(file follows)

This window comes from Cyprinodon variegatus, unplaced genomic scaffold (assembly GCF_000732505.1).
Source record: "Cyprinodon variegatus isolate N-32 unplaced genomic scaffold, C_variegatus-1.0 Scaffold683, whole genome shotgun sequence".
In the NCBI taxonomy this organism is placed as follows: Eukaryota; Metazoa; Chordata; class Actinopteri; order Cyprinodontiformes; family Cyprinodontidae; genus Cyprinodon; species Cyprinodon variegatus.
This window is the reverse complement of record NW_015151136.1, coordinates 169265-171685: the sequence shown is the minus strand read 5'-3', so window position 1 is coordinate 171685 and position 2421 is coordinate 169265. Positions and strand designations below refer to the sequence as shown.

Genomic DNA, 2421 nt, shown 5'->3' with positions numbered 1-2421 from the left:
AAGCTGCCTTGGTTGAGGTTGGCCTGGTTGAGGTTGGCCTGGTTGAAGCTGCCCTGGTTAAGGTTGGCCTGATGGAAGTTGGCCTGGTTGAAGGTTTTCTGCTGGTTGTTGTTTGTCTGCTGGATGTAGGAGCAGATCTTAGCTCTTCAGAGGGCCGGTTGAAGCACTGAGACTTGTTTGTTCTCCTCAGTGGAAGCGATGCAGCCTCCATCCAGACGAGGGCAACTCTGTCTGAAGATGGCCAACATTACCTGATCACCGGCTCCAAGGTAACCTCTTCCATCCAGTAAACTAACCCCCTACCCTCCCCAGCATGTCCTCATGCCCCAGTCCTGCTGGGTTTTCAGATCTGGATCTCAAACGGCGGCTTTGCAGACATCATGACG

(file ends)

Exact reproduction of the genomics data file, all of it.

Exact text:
This window comes from Cyprinodon variegatus, unplaced genomic scaffold (assembly GCF_000732505.1).
Source record: "Cyprinodon variegatus isolate N-32 unplaced genomic scaffold, C_variegatus-1.0 Scaffold683, whole genome shotgun sequence".
In the NCBI taxonomy this organism is placed as follows: Eukaryota; Metazoa; Chordata; class Actinopteri; order Cyprinodontiformes; family Cyprinodontidae; genus Cyprinodon; species Cyprinodon variegatus.
This window is the reverse complement of record NW_015151136.1, coordinates 169265-171685: the sequence shown is the minus strand read 5'-3', so window position 1 is coordinate 171685 and position 2421 is coordinate 169265. Positions and strand designations below refer to the sequence as shown.

Genomic DNA, 2421 nt, shown 5'->3' with positions numbered 1-2421 from the left:
AAGCTGCCTTGGTTGAGGTTGGCCTGGTTGAGGTTGGCCTGGTTGAAGCTGCCCTGGTTAAGGTTGGCCTGATGGAAGTTGGCCTGGTTGAAGGTTTTCTGCTGGTTGTTGTTTGTCTGCTGGATGTAGGAGCAGATCTTAGCTCTTCAGAGGGCCGGTTGAAGCACTGAGACTTGTTTGTTCTCCTCAGTGGAAGCGATGCAGCCTCCATCCAGACGAGGGCAACTCTGTCTGAAGATGGCCAACATTACCTGATCACCGGCTCCAAGGTAACCTCTTCCATCCAGTAAACTAACCCCCTACCCTCCCCAGCATGTCCTCATGCCCCAGTCCTGCTGGGTTTTCAGATCTGGATCTCAAACGGCGGCTTTGCAGACATCATGACG